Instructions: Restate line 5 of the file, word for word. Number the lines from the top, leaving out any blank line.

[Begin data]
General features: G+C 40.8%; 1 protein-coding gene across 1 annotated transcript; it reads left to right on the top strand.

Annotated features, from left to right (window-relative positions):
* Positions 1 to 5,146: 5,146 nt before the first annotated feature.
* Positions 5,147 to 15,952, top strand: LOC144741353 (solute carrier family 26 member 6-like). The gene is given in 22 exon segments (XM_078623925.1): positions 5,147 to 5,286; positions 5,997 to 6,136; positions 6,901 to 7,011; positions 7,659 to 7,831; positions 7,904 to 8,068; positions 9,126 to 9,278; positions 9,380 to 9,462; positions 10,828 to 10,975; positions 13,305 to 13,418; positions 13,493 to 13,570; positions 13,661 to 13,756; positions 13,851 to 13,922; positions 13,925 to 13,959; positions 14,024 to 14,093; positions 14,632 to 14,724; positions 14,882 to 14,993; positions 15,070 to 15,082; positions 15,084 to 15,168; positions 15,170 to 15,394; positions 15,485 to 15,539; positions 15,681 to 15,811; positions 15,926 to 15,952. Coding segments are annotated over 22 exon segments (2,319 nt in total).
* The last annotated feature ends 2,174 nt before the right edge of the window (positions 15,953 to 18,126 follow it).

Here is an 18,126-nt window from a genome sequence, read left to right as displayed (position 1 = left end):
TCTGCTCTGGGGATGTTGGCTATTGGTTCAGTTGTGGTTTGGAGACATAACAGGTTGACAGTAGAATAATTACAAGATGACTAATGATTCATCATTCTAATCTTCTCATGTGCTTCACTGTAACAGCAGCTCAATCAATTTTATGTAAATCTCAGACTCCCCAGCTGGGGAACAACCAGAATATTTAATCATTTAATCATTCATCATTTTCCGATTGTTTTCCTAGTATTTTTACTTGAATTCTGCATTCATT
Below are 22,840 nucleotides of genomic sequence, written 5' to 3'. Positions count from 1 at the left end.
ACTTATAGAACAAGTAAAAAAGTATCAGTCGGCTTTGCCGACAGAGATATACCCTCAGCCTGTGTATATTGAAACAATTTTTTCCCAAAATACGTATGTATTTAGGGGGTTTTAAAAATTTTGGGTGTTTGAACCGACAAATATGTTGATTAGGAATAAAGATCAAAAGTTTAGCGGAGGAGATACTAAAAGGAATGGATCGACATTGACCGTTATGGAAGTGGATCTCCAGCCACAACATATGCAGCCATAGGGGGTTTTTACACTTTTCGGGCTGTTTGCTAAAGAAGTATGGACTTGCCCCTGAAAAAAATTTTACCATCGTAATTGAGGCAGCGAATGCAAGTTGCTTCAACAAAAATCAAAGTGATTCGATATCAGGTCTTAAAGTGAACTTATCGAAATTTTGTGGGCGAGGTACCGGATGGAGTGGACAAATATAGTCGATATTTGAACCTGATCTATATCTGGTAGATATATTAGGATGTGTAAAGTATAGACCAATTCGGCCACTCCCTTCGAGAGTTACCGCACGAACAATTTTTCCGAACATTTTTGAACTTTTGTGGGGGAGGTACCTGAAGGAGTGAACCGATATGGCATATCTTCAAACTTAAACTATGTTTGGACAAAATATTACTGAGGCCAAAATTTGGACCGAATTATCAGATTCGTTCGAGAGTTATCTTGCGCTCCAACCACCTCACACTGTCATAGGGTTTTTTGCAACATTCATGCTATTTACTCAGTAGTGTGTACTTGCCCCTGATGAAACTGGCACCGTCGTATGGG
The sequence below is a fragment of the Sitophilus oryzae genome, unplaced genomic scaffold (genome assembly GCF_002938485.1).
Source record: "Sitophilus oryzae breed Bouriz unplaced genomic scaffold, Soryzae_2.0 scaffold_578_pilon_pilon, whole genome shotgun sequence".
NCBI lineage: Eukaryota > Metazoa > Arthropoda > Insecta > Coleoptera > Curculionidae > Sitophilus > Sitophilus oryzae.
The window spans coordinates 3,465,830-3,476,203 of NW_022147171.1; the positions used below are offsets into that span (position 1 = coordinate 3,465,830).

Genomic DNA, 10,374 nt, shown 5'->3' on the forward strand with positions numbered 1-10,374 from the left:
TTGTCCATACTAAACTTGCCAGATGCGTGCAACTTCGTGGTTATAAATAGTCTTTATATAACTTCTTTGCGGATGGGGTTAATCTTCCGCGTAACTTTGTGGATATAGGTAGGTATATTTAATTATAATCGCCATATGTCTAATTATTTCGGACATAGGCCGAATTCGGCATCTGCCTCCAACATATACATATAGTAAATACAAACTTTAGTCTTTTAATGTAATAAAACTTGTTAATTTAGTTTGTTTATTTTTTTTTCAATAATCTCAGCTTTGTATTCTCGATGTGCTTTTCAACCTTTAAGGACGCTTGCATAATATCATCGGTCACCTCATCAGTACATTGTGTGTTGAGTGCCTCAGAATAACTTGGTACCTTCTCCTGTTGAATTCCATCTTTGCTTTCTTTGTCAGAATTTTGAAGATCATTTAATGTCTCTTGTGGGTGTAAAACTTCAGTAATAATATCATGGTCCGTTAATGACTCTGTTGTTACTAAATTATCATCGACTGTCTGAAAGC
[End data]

* The last annotated feature ends 2,174 nt before the right edge of the window (positions 15,953 to 18,126 follow it).